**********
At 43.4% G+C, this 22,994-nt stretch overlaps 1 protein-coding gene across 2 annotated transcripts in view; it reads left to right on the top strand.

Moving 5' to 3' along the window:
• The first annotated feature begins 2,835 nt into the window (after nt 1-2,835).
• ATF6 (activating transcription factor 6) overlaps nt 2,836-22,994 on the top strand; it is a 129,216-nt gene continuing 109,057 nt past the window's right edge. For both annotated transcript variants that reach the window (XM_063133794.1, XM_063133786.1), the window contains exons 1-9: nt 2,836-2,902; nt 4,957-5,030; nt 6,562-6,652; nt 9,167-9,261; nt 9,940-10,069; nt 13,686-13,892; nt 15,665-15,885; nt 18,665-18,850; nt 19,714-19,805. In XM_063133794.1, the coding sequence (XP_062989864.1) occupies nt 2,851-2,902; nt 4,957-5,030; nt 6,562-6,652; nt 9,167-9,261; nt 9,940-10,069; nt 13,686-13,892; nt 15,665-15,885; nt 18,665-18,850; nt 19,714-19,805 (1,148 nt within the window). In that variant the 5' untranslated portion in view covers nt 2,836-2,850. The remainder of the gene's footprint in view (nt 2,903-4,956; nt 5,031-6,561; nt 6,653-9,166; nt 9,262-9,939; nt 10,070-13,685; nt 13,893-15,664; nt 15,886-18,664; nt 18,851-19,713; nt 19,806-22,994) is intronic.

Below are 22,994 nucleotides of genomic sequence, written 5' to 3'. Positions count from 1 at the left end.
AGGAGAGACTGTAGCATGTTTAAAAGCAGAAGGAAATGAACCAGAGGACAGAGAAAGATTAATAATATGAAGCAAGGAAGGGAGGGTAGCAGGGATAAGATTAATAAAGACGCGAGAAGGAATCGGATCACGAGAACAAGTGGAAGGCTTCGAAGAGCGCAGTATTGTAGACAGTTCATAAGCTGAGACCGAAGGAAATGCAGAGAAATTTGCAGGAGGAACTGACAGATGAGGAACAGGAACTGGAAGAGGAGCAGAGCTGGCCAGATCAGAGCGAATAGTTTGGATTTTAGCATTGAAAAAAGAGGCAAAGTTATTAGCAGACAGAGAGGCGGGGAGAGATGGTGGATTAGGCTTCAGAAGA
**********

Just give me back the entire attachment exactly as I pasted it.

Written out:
At 43.4% G+C, this 22,994-nt stretch overlaps 1 protein-coding gene across 2 annotated transcripts in view; it reads left to right on the top strand.

Moving 5' to 3' along the window:
• The first annotated feature begins 2,835 nt into the window (after nt 1-2,835).
• ATF6 (activating transcription factor 6) overlaps nt 2,836-22,994 on the top strand; it is a 129,216-nt gene continuing 109,057 nt past the window's right edge. For both annotated transcript variants that reach the window (XM_063133794.1, XM_063133786.1), the window contains exons 1-9: nt 2,836-2,902; nt 4,957-5,030; nt 6,562-6,652; nt 9,167-9,261; nt 9,940-10,069; nt 13,686-13,892; nt 15,665-15,885; nt 18,665-18,850; nt 19,714-19,805. In XM_063133794.1, the coding sequence (XP_062989864.1) occupies nt 2,851-2,902; nt 4,957-5,030; nt 6,562-6,652; nt 9,167-9,261; nt 9,940-10,069; nt 13,686-13,892; nt 15,665-15,885; nt 18,665-18,850; nt 19,714-19,805 (1,148 nt within the window). In that variant the 5' untranslated portion in view covers nt 2,836-2,850. The remainder of the gene's footprint in view (nt 2,903-4,956; nt 5,031-6,561; nt 6,653-9,166; nt 9,262-9,939; nt 10,070-13,685; nt 13,893-15,664; nt 15,886-18,664; nt 18,851-19,713; nt 19,806-22,994) is intronic.

Below are 22,994 nucleotides of genomic sequence, written 5' to 3'. Positions count from 1 at the left end.
AGGAGAGACTGTAGCATGTTTAAAAGCAGAAGGAAATGAACCAGAGGACAGAGAAAGATTAATAATATGAAGCAAGGAAGGGAGGGTAGCAGGGATAAGATTAATAAAGACGCGAGAAGGAATCGGATCACGAGAACAAGTGGAAGGCTTCGAAGAGCGCAGTATTGTAGACAGTTCATAAGCTGAGACCGAAGGAAATGCAGAGAAATTTGCAGGAGGAACTGACAGATGAGGAACAGGAACTGGAAGAGGAGCAGAGCTGGCCAGATCAGAGCGAATAGTTTGGATTTTAGCATTGAAAAAAGAGGCAAAGTTATTAGCAGACAGAGAGGCGGGGAGAGATGGTGGATTAGGCTTCAGAAGA